There was a knock on the door: a different kind of knock

There was a knock on the door: a different kind of knock. Not the usual courier-driver knock: that loud impatient “CLONK CLONK, quick, I’m carrying 300 kilos of online clothes that you’ve been eagerly waiting for, all of which you’ll be returning first thing tomorrow morning. Hurry, open the %$#@ door!”. Not the familiar salesperson-knock: that timid tired “TAPPITY-TAP, I am a poorly-commissioned Belgian backpacker flogging a dodgy eco-lightbulb scheme that nobody’s heard of, slam the door in my face, I don’t mind, I’ll be back tomorrow with chimney-balloons”.

The moment he stepped into the house, Jeff got emotional.

This was a friendly, old-fashioned KNOCKA KNOCKA, and I thought, hmmm, why’s a friend popping around in the middle of a working day? And when has a friend ever popped round on any day? Intrigued, I opened the door and a stranger was standing there: not a friend, not a courier, not a dodgy salesperson with an I.D. made from clingwrap and staples. Just a pleasant-looking older man, maybe in his 70s. He said, “Hi, my name’s Jeff and I was just driving past so I thought I’d see if anyone was home. I actually used to live in this house when I was a kid in the 1940s and I have lots of happy memories here.” I said, “Well, why don’t you come inside and have a look around! Please, Jeff, I insist!” While in my head, I thought, “He’s a burglar for sure. This is his home-entry ploy. He’ll come inside and rob me. Maybe kill me and drag my body out to his car then bury me in rural woodlands. But you know what? It’s an ingenious ploy. He’s earned it.”

The moment he stepped into the house, Jeff got emotional. He peeked into the living room and said, “Hey, that’s where we had the piano! … that’s the corner where dad used to sit! …  those are the windows we blacked out during the war!” And I listened and nodded and smiled, but in my head, I was thinking, “Danny, you left your wallet on the coffee table … just casually walk over and nudge it behind the vase … quick, before he sees it!” Jeff wandered around the house for 10 minutes, then he said, “If it’s not asking too much, could I bring my two sisters around sometime next week? They’d love to share this experience.” And I said, “Of course, Jeff! Bring your sisters! I insist!” But in my head I was thinking, “Ahhhh, he needs help carrying my body to the car. He’s got a criminal syndicate. Impressive!”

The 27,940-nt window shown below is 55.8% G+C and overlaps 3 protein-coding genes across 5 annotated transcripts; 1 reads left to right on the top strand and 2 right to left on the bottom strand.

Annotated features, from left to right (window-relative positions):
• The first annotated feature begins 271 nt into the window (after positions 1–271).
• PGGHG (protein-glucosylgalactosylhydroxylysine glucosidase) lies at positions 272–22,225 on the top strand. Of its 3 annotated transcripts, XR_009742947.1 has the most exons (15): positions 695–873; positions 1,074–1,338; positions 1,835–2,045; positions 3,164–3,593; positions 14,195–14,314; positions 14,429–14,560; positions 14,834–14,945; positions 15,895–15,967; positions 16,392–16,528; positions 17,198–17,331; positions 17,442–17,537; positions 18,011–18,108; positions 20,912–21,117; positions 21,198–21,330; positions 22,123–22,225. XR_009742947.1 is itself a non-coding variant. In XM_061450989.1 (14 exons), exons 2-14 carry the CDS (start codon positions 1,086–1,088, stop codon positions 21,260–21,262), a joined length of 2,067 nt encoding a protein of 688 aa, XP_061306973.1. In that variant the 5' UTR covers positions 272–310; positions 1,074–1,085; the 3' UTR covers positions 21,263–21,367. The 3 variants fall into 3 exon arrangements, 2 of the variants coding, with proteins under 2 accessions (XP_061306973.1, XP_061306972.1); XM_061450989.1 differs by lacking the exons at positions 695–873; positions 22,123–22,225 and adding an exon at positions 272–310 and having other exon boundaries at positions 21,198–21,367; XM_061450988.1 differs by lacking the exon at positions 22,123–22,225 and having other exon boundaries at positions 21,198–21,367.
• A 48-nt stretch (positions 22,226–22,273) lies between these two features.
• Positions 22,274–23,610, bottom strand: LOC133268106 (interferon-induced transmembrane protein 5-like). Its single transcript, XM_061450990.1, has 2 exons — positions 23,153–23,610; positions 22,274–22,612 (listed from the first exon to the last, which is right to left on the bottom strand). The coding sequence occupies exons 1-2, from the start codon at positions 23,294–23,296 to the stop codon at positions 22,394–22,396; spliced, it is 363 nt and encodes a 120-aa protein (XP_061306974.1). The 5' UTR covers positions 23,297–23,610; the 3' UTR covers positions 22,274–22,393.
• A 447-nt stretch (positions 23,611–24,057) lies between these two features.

A week later, there was another friendly KNOCKA KNOCKA. Jeff was back with his two charming Sister-Accomplices. He also brought some old black and white photos of the house in the 1940s. A photo of the front of the house with an old rusty jalopy parked in the driveway, not that much rustier than our 2007 Subaru. And a photo of Jeff and his sisters when they were little kids, posing in the backyard – which I got them to recreate, 70 years on, posing in exactly the same spot, my stripey undies hanging on a clothesline behind Jeff’s head. For two hours Jeff and his sisters reminisced about the house and I soaked it all up – it was nice knowing the place had such a happy history of love and laughter. We hugged, promised to stay in touch, and they headed off. I closed the door, sighed, then went and got my wallet out of a sock hidden up the back of my sock drawer. Maybe a tad overcautious.

Danny Katz is a Melbourne humorist.

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